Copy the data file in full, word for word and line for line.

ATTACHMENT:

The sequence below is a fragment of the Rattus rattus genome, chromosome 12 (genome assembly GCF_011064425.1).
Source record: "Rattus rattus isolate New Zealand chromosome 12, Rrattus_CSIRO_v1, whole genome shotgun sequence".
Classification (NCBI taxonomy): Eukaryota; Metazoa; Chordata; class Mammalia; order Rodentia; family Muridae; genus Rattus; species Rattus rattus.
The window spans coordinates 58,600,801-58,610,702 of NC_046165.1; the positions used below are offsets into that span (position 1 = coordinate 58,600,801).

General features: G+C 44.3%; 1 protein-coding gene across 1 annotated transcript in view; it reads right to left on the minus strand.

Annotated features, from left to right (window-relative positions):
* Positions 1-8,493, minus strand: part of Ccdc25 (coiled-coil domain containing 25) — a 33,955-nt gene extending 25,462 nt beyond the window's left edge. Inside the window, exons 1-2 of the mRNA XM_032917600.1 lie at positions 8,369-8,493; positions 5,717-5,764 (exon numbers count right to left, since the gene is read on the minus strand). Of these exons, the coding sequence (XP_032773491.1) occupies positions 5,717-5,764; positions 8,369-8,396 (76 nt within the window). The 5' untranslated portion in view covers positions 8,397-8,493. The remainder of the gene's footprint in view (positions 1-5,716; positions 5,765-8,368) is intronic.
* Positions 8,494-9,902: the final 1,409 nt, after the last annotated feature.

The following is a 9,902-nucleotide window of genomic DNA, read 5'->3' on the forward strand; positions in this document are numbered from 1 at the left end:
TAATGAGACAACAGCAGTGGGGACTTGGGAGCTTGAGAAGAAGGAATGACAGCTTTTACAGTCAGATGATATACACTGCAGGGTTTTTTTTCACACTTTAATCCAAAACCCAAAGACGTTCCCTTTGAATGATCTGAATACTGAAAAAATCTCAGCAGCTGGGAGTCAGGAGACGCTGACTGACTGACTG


The sequence below is a fragment of the Rattus rattus genome, chromosome 12 (genome assembly GCF_011064425.1).
Source record: "Rattus rattus isolate New Zealand chromosome 12, Rrattus_CSIRO_v1, whole genome shotgun sequence".
Classification (NCBI taxonomy): Eukaryota; Metazoa; Chordata; class Mammalia; order Rodentia; family Muridae; genus Rattus; species Rattus rattus.
The window spans coordinates 58,600,801-58,610,702 of NC_046165.1; the positions used below are offsets into that span (position 1 = coordinate 58,600,801).

General features: G+C 44.3%; 1 protein-coding gene across 1 annotated transcript in view; it reads right to left on the minus strand.

Annotated features, from left to right (window-relative positions):
* Positions 1-8,493, minus strand: part of Ccdc25 (coiled-coil domain containing 25) — a 33,955-nt gene extending 25,462 nt beyond the window's left edge. Inside the window, exons 1-2 of the mRNA XM_032917600.1 lie at positions 8,369-8,493; positions 5,717-5,764 (exon numbers count right to left, since the gene is read on the minus strand). Of these exons, the coding sequence (XP_032773491.1) occupies positions 5,717-5,764; positions 8,369-8,396 (76 nt within the window). The 5' untranslated portion in view covers positions 8,397-8,493. The remainder of the gene's footprint in view (positions 1-5,716; positions 5,765-8,368) is intronic.
* Positions 8,494-9,902: the final 1,409 nt, after the last annotated feature.

The following is a 9,902-nucleotide window of genomic DNA, read 5'->3' on the forward strand; positions in this document are numbered from 1 at the left end:
TAATGAGACAACAGCAGTGGGGACTTGGGAGCTTGAGAAGAAGGAATGACAGCTTTTACAGTCAGATGATATACACTGCAGGGTTTTTTTTCACACTTTAATCCAAAACCCAAAGACGTTCCCTTTGAATGATCTGAATACTGAAAAAATCTCAGCAGCTGGGAGTCAGGAGACGCTGACTGACTGACTG